If the results showed the majority of the class knew the material, the teacher moved on. Otherwise, he'd work on it until he knew we knew it.

That actually worked. Of course, there are tons of people that claim you need high-speed, 30fps video, blah blah blah. Don't listen to 'em. Give the kids a way to give feedback to the teacher.

OHMIGOD that is soo cool! (2)

mekkab (133181) | more than 12 years ago | (#3743400)

WOW! Instead of that annoying socratic method (Professor: "Mr Pithers! Please stand up and tell us WHY we should never invert the apex of a geometric nucleus?") to find out the students grasp of knowledge, have a "private" little quiz- almost anonymous, and the teacher gets a better "random sample" of what the class knows.

P.S.- that geometric nucleus question is hard.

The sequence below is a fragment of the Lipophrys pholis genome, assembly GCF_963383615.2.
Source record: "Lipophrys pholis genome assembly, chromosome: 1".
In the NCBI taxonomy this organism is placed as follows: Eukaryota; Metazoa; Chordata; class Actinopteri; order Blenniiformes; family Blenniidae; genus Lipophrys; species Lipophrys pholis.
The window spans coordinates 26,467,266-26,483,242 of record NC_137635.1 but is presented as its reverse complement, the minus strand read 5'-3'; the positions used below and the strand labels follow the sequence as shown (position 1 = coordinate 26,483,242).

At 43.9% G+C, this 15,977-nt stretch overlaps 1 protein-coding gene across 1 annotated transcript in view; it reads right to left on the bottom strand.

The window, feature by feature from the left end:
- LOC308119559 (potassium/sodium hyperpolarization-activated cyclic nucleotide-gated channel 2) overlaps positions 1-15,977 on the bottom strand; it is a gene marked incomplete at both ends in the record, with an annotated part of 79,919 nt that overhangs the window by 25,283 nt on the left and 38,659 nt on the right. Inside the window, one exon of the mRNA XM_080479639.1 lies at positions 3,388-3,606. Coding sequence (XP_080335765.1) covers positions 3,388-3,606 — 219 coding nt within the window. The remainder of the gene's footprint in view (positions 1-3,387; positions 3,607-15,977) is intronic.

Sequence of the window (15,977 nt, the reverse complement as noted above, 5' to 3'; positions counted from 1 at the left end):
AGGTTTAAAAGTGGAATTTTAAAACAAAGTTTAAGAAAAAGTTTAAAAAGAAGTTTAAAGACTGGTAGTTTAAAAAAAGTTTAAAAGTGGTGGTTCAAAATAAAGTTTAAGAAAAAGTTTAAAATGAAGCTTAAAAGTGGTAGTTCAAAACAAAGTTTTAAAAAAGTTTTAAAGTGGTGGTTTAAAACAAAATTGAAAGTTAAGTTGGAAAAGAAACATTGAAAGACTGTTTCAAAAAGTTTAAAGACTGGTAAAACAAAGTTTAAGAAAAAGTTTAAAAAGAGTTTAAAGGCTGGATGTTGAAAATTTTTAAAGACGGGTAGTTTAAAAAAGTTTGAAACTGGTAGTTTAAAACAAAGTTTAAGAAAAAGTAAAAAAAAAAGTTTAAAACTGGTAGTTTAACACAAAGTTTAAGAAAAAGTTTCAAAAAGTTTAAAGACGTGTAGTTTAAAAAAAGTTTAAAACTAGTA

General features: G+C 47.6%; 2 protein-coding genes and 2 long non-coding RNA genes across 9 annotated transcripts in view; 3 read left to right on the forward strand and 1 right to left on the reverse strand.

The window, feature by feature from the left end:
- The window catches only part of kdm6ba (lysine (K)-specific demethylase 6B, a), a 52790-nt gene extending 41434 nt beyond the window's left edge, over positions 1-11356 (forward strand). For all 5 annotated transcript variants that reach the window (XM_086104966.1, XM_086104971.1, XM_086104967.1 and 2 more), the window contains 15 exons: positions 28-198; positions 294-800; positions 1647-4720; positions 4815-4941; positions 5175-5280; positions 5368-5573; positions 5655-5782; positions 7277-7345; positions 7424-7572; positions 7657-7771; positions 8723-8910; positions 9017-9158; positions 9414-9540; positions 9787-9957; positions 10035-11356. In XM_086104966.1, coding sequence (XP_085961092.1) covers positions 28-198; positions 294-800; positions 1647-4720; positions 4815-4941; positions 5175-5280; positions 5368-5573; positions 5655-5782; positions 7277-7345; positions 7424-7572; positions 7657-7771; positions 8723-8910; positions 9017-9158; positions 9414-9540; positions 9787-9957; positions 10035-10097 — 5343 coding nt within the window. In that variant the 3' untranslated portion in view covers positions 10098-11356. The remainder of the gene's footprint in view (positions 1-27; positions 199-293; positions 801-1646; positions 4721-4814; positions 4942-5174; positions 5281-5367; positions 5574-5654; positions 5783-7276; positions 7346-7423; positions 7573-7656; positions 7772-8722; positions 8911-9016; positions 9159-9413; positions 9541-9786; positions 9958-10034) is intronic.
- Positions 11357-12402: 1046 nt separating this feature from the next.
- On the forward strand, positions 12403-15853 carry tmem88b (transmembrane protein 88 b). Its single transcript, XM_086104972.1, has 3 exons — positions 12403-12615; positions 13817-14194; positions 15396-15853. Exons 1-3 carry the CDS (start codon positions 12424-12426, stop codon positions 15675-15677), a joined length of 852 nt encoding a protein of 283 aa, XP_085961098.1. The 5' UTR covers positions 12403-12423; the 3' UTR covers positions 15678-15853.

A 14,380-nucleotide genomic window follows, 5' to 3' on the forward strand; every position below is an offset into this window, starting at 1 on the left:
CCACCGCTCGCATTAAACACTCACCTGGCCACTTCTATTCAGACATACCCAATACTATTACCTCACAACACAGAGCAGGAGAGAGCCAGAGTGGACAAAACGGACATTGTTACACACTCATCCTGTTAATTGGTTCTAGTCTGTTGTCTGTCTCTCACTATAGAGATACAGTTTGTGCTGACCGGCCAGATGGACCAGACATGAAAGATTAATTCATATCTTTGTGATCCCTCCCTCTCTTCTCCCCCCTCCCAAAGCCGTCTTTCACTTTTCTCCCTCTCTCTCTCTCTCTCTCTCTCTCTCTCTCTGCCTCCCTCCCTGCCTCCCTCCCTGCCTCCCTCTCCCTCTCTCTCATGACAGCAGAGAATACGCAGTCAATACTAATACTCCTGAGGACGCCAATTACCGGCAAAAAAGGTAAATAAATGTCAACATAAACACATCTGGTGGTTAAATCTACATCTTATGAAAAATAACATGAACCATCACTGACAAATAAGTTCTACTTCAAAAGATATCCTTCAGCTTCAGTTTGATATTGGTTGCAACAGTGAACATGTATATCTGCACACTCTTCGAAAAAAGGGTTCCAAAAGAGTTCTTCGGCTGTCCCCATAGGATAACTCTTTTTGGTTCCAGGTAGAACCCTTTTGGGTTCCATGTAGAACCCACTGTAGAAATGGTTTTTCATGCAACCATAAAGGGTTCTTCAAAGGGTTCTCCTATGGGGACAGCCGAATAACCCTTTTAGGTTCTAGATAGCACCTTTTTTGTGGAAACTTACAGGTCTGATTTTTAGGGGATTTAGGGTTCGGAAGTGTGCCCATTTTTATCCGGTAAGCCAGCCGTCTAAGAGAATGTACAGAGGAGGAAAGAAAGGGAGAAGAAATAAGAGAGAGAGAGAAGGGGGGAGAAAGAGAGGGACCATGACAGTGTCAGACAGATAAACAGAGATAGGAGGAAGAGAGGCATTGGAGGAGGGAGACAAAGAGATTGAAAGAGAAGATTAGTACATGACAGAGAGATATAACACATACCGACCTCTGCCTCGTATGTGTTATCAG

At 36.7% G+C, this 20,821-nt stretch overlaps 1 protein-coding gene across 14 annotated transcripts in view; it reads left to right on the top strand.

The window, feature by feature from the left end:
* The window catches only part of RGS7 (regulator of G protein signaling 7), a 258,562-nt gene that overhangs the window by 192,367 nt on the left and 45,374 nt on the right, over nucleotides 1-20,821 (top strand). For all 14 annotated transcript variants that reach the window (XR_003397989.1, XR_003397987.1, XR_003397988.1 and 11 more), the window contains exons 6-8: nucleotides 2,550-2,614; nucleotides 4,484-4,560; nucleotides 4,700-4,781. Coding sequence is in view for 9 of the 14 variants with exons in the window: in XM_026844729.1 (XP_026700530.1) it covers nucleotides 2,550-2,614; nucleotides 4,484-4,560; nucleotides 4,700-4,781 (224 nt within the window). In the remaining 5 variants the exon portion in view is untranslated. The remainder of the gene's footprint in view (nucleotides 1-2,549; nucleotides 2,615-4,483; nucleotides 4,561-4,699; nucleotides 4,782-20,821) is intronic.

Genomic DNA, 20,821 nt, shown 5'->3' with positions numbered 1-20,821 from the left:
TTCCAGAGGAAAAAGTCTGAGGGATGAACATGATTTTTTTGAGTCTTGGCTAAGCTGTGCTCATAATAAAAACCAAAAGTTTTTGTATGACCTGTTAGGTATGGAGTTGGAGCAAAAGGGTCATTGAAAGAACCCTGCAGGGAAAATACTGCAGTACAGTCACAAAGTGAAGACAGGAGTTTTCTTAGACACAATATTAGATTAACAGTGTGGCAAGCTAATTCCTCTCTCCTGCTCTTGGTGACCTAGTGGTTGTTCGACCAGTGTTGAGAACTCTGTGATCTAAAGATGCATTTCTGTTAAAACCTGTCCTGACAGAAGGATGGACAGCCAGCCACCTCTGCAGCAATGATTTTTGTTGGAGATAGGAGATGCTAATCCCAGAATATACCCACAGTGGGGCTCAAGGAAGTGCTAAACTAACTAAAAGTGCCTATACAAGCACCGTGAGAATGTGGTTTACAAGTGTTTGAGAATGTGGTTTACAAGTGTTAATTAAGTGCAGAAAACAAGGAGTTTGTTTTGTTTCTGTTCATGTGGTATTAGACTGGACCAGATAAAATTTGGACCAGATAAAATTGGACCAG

Re:In Short, NO. (2)

colmore (56499) | more than 12 years ago | (#3743209)

I remember the advice my grandfather gave my mother:

"honey, never learn to type, it's beneath you. if you do, then for god sakes, don't tell anyone"

Re:In Short, NO. (2)

0xA (71424) | more than 12 years ago | (#3743244)

I think educators are basically being tapped out for their budget, so they are being marketed (or "marked") by poeple who have computers and want to sell it.

For the most part I agree with you. I have yet to see a "Computers" class that was even remotely useful. I didn't take any of the available classes in high school, I knew BASIC pretty well as it was. It seems to me that as soon as the Apple ][s were replaced everything went to crap, there was nothing interesting left to do. A few of my friends went ahead a took the high school "Computers" class, IIRC they spent a month on Word Perfect in addition to the comprehensive overview of QBASIC. Sure worth the 3k per XT I'm sure the school doled out.

God even 5 or 6 years ago I remember helping my friend study for her college "Intro to Computers" course, it was worse. I learned a lot of stuff from helping her with that, did you know that Hypercard was the precursor to the WWW? Funny I thought SGML would have fit in there somewhere.